A proper hit-and-run requires more than just striking the ball with the bat. Here's a handy guide to help runners and hitters execute this highly effective play.
The Hitter's Responsibility
The hitter must first understand that, other than a ball in the dirt, he is swinging at EVERYTHING. To this day, I still see batters who know the hit and run is on, yet don’t swing.
It even happens in batting practice. I don’t get it. The batter should be happy that he could swing at a pitch anywhere, and not get in trouble for it.
Furthermore, the batter should expect a bad pitch. Why? Because if it is a good pitch, he shouldn’t have any trouble making contact; it’s those pitches over your head that one must worry about.
An important note is there is no rule against throwing the bat at the ball in case of a pitchout.
As far as the swing, the batter definitely wants to tone it down. Ideally, he lets the ball get deep into the zone so he hits the ball to opposite field.
However, in my opinion, hitting to the opposite field is a bonus. The number one concern (actually number two after making contact) is to hit the ball on the ground.
As I wrote earlier, one of the purposes of the hit and run is to stay out of the double play. If the batter hits the ball in the air, there is a good chance that the runner will be doubled up.
On a high pitch, the batter should tomahawk the ball, thus swinging down on it. Remember that the batter needs to hit the ball on the ground.
The Runner's Responsibility
A few items of importance here. First, a runner should never get picked off in a hit and run situation!! It’s very simple, the hit and run is put on to stay out of the double play. We are giving up our hitter; they are giving up a base. A pick off should never happen.
In other words, the runner does not need a great jump. Once the runner takes off, after the third or fourth step, he should peek to the batter to see where the ball is hit.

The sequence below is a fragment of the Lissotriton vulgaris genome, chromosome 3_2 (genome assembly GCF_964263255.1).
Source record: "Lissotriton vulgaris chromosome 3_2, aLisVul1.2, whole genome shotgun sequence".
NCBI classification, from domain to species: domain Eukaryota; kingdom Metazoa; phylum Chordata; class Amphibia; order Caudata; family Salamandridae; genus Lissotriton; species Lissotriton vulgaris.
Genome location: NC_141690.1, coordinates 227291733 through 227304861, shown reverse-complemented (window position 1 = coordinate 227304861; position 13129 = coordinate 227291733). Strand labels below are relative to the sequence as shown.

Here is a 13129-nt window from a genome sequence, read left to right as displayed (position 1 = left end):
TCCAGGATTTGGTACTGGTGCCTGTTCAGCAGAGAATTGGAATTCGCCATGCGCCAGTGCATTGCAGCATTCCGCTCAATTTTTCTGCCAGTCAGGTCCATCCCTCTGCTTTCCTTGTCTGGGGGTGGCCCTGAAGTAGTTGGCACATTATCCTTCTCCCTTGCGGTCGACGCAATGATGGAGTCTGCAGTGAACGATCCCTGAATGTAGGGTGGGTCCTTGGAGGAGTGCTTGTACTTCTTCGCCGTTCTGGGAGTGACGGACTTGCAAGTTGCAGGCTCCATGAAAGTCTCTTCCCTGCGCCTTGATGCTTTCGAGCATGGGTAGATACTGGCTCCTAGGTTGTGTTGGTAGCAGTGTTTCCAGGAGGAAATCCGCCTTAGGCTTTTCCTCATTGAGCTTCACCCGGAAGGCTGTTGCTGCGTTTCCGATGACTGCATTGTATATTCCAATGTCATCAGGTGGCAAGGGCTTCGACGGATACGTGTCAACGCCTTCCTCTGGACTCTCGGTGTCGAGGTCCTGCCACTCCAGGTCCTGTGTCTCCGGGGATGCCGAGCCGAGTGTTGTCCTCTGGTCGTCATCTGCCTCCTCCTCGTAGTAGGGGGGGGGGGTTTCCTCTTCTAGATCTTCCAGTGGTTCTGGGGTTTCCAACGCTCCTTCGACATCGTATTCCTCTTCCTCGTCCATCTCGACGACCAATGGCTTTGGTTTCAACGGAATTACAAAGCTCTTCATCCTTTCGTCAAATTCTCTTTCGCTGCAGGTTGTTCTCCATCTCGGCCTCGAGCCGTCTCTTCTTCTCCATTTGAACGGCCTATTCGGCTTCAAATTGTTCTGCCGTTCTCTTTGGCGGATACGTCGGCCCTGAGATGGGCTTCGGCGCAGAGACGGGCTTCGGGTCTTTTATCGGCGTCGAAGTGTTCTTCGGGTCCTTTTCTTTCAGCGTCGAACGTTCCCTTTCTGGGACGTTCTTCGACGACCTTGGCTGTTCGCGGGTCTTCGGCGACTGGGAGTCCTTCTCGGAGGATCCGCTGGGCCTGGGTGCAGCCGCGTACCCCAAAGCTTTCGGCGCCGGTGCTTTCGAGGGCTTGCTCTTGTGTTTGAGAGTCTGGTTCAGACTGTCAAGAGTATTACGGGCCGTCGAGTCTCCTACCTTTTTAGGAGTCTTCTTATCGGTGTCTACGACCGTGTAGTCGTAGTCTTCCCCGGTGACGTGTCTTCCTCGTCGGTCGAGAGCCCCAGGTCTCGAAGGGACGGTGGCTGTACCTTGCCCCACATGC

If the ball is in the air, obviously he should stop, wait for the catch, and go back to his base. A line drive is different. If the runner sees the batter hit a line drive, he should keep going.
If the ball is caught the runner will get doubled up anyway; if the ball goes through there’s a good chance he is now standing on third.
Now, sometimes the runner will not see where the ball is hit. Then he must go to plan B, which is to watch the reaction of the defense. Usually this will dictate where the ball was hit. In closing, did I mention that the runner should never get picked off?
The Coach's Responsibility
Well, obviously he is the one who puts on the play. More important, the coach must be vocal upon contact.
He will say one of two things—UUUUUUUUPPP! Meaning the ball was hit in the air and the runner should stop and find the ball.
As a bonus, I usually will yell up, then where the ball is headed. For example-- Up, right field! If the ball is on the ground the coach must yell KEEP COMING!!!!!
Now, this is only a signal to keep him going to second and it should be clear that the runner isn’t necessarily going to third base.
The next words should be something along the line of GET HERE or something like that. Each coach has his own language. Just make sure your players know what that language is.